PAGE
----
Effective online professional learning and development for in-service teachers: a conceptual framework of design considerations

PhD Thesis


Poole, Trisha Louise. 2021. Effective online professional learning and development for in-service teachers: a conceptual framework of design considerations. PhD Thesis Doctor of Philosophy. University of Southern Queensland. https://doi.org/10.26192/q713x
Title

Effective online professional learning and development for in-service teachers: a conceptual framework of design considerations

TypePhD Thesis
Authors
AuthorPoole, Trisha Louise
Supervisor
1. FirstAngela Fitzgerald
2. SecondDr Chris Dann
Institution of OriginUniversity of Southern Queensland
Qualification NameDoctor of Philosophy
Number of Pages186
Year2021
PublisherUniversity of Southern Queensland
Place of PublicationAustralia
Digital Object Identifier (DOI)https://doi.org/10.26192/q713x
Abstract

Teachers work in an ever-evolving and increasingly complex context, which requires them to continually refresh, extend, and develop their knowledge, skills, and abilities. To achieve this, teachers undertake professional learning and development (PLD) to support their professional growth. Thus, effective PLD is important for teachers, and much research has been conducted to determine the elements of effective in-person PLD, but those for online PLD remain elusive. With the increasing availability of online PLD, the elements of its effectiveness need to be determined in order to support the design of these opportunities. While the literature has identified that technology is a key difference between in-person and online PLD, it is more complex than simply the addition of technology. The very foundation of online PLD is different: the online environment has significantly different affordances and challenges that must be considered. Accordingly, the elements of effective online PLD differ to those for in-person PLD. In this research, the central aim is twofold: to advance the understanding of what constitutes effective online PLD and to support the delivery of this through identifying what should be considered.

Three iterative phases of data collection were undertaken to determine what the empirical literature reports about effective online PLD and what teachers perceive and experience as effective when undertaking online PLD. A systematic literature review was used to investigate the empirical literature, and its findings informed the development of an online survey developed to investigate teachers' preferences, practices, and perceptions of online PLD. The findings from these two data collection phases informed the questions prompts in the semi-structured online focus groups. The findings from the three data collection phases were triangulated, synthesised, and analysed to support the development of the conceptual framework of design considerations for effective online PLD.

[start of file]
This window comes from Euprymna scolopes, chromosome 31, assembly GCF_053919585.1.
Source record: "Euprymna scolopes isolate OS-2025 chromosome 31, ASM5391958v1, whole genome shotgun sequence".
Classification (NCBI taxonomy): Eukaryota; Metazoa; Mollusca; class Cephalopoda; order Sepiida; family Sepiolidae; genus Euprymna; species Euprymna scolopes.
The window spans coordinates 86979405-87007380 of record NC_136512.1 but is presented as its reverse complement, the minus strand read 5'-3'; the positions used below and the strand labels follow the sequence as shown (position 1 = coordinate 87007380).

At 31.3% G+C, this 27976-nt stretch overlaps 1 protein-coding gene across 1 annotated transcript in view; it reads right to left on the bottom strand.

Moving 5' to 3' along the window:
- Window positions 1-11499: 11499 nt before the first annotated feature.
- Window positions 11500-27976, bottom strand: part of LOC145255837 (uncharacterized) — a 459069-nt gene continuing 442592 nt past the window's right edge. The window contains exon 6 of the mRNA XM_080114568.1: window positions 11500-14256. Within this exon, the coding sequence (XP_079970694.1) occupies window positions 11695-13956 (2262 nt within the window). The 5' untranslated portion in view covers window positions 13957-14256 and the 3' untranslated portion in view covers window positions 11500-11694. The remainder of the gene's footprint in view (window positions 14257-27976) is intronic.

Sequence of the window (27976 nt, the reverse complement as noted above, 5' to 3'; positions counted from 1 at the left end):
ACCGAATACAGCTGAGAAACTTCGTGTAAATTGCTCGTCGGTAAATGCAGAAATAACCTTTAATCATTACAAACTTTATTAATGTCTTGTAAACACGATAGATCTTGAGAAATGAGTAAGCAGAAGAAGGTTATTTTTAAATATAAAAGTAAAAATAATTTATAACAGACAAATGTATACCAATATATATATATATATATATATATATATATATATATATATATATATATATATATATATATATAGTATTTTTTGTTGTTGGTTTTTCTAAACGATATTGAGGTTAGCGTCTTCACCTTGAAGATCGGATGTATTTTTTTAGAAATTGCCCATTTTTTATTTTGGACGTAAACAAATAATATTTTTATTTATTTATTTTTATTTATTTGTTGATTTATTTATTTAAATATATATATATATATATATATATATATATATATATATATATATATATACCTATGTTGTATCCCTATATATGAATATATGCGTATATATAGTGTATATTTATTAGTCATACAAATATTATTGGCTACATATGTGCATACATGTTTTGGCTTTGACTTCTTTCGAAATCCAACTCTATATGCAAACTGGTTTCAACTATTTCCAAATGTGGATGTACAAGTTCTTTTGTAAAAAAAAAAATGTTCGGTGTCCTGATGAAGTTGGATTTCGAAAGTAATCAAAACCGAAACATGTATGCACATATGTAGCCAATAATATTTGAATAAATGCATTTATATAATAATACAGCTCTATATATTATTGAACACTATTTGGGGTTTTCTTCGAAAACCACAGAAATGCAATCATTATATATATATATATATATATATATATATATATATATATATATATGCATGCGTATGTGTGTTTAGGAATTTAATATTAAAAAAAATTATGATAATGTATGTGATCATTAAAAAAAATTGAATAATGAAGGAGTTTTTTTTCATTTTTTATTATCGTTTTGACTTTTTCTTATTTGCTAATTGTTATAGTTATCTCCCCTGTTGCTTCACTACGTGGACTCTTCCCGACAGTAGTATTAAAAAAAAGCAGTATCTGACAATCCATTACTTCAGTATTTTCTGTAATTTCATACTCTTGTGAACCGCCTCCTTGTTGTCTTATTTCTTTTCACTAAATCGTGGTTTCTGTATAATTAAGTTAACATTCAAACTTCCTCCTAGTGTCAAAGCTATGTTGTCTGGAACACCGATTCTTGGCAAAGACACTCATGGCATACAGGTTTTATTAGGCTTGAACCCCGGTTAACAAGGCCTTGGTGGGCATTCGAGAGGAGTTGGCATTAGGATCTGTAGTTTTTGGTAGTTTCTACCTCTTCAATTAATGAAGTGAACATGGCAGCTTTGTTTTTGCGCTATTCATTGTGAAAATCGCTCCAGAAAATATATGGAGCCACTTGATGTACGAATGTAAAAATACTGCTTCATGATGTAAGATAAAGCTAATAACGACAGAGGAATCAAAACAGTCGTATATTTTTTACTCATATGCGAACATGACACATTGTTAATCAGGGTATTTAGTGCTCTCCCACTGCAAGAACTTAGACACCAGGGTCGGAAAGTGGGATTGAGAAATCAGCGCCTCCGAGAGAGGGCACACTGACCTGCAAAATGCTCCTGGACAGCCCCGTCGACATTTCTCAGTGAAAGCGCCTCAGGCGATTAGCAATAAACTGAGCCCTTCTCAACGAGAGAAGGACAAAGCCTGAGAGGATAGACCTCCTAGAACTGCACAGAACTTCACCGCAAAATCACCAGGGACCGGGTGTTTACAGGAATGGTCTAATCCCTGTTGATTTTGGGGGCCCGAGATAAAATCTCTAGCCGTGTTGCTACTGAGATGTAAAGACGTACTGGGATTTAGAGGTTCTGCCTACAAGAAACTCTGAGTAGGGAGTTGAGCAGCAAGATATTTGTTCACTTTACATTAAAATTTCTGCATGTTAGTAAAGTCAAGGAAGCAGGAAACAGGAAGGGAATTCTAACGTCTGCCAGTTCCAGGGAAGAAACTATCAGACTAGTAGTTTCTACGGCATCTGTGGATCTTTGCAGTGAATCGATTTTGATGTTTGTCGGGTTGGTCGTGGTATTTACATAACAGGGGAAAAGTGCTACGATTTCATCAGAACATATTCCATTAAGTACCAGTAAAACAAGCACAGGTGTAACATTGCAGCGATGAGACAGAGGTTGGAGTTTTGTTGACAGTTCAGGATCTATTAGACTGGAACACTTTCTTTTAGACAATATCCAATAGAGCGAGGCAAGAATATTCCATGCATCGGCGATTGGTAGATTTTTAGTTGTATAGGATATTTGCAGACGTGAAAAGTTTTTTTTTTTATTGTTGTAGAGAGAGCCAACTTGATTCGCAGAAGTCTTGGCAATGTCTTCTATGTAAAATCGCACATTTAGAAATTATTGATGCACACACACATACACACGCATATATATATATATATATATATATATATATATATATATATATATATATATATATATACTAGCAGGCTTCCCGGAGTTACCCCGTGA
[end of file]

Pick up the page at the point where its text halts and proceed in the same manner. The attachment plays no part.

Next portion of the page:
The conceptual framework developed through this research presents what constitutes effectiveness in online PLD according to the empirical literature and teachers' perceptions and experiences. It comprises three areas: informing factors, constant design considerations, and variable design considerations. The four informing factors (content, context, purpose, participant) describe the environment within which the online PLD is being undertaken. These informing factors provide information that is used to determine the level of importance and impact of each of the design considerations. The constant design considerations of savings and technology are stable and have a baseline level determined by the informing factors below which teachers consider it to be less effective. The variable design considerations (flexibility, communication, content, human connection, and community) have an overall hierarchy of importance but vary within that according to the informing factors.

The conceptual framework embodies three assertions about online PLD: it is different; it is complex; and it supports teacher agency. The conceptual framework illustrates that online PLD differs significantly to in-person PLD and is a complex, nuanced environment that requires careful consideration of all components. Furthermore, it presents an approach to designing and developing online PLD for effectiveness that deeply embeds the established elements of effective in-person PLD. It also supports teacher agency as a key affordance of the online environment, which further supports effectiveness in PLD.

Keywordsonline professional learning and development, teacher professional learning, conceptual framework, online PLD, effective professional development
ANZSRC Field of Research 2020390307. Teacher education and professional development of educators
Public Notes

File reproduced in accordance with the copyright policy of the publisher/author.

Byline AffiliationsSchool of Education
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